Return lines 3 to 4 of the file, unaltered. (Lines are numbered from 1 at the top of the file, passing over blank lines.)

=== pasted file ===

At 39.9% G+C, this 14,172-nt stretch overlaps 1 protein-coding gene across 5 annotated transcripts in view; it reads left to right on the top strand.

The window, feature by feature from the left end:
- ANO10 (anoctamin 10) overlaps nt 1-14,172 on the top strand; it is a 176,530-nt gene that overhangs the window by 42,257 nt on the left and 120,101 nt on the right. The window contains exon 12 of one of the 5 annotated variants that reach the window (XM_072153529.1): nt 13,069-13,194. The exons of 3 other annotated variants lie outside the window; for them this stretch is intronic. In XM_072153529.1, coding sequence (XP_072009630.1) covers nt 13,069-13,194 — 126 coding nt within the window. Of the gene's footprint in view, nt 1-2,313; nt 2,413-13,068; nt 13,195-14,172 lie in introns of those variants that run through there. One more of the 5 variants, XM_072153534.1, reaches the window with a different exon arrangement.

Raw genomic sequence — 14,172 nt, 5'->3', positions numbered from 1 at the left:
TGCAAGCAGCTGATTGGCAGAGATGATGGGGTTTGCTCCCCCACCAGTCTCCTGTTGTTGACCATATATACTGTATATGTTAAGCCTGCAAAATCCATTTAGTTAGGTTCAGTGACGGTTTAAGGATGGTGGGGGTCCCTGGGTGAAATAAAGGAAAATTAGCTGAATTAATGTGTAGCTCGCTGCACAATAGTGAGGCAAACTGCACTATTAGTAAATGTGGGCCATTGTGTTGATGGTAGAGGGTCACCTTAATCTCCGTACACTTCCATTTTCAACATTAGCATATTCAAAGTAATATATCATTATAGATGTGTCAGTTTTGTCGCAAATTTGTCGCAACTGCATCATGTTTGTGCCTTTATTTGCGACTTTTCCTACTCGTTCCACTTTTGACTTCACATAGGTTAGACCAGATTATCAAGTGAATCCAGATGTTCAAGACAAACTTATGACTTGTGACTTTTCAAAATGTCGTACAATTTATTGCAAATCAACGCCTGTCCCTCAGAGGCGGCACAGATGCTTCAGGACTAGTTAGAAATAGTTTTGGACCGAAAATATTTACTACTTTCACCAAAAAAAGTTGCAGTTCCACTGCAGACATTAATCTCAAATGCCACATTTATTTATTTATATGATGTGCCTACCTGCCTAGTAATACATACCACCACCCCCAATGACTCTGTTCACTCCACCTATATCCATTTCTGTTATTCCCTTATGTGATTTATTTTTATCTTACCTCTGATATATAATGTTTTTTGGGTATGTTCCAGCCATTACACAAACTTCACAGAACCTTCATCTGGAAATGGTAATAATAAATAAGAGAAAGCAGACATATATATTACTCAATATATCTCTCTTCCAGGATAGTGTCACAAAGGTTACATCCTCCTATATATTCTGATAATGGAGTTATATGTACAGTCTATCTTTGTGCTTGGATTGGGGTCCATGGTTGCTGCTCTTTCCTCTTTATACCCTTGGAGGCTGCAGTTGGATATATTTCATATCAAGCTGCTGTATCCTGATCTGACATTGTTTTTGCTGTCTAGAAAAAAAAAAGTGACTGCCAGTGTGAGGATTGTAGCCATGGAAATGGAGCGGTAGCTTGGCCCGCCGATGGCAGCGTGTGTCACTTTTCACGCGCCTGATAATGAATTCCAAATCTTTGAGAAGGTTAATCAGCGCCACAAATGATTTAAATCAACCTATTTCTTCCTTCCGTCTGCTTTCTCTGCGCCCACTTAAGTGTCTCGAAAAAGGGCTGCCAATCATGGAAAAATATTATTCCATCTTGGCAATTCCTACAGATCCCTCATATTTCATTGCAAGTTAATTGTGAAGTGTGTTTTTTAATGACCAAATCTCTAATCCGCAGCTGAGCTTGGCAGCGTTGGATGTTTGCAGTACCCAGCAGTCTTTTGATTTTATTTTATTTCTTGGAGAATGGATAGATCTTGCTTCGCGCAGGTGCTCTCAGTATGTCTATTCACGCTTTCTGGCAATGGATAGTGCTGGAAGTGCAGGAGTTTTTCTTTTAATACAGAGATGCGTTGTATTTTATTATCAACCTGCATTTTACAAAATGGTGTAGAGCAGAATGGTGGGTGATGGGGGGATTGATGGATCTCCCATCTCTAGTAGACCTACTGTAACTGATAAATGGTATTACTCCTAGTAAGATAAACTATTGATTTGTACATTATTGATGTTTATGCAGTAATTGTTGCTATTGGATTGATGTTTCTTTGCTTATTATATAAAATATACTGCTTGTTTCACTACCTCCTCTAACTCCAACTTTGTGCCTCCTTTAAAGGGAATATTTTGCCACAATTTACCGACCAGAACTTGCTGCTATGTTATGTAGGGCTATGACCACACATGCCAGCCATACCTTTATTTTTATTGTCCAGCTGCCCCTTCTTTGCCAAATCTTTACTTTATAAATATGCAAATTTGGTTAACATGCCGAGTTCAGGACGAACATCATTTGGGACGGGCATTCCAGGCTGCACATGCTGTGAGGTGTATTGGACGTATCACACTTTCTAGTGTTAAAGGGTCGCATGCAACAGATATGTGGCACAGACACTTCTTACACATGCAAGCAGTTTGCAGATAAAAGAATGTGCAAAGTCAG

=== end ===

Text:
- ANO10 (anoctamin 10) overlaps nt 1-14,172 on the top strand; it is a 176,530-nt gene that overhangs the window by 42,257 nt on the left and 120,101 nt on the right. The window contains exon 12 of one of the 5 annotated variants that reach the window (XM_072153529.1): nt 13,069-13,194. The exons of 3 other annotated variants lie outside the window; for them this stretch is intronic. In XM_072153529.1, coding sequence (XP_072009630.1) covers nt 13,069-13,194 — 126 coding nt within the window. Of the gene's footprint in view, nt 1-2,313; nt 2,413-13,068; nt 13,195-14,172 lie in introns of those variants that run through there. One more of the 5 variants, XM_072153534.1, reaches the window with a different exon arrangement.

Raw genomic sequence — 14,172 nt, 5'->3', positions numbered from 1 at the left: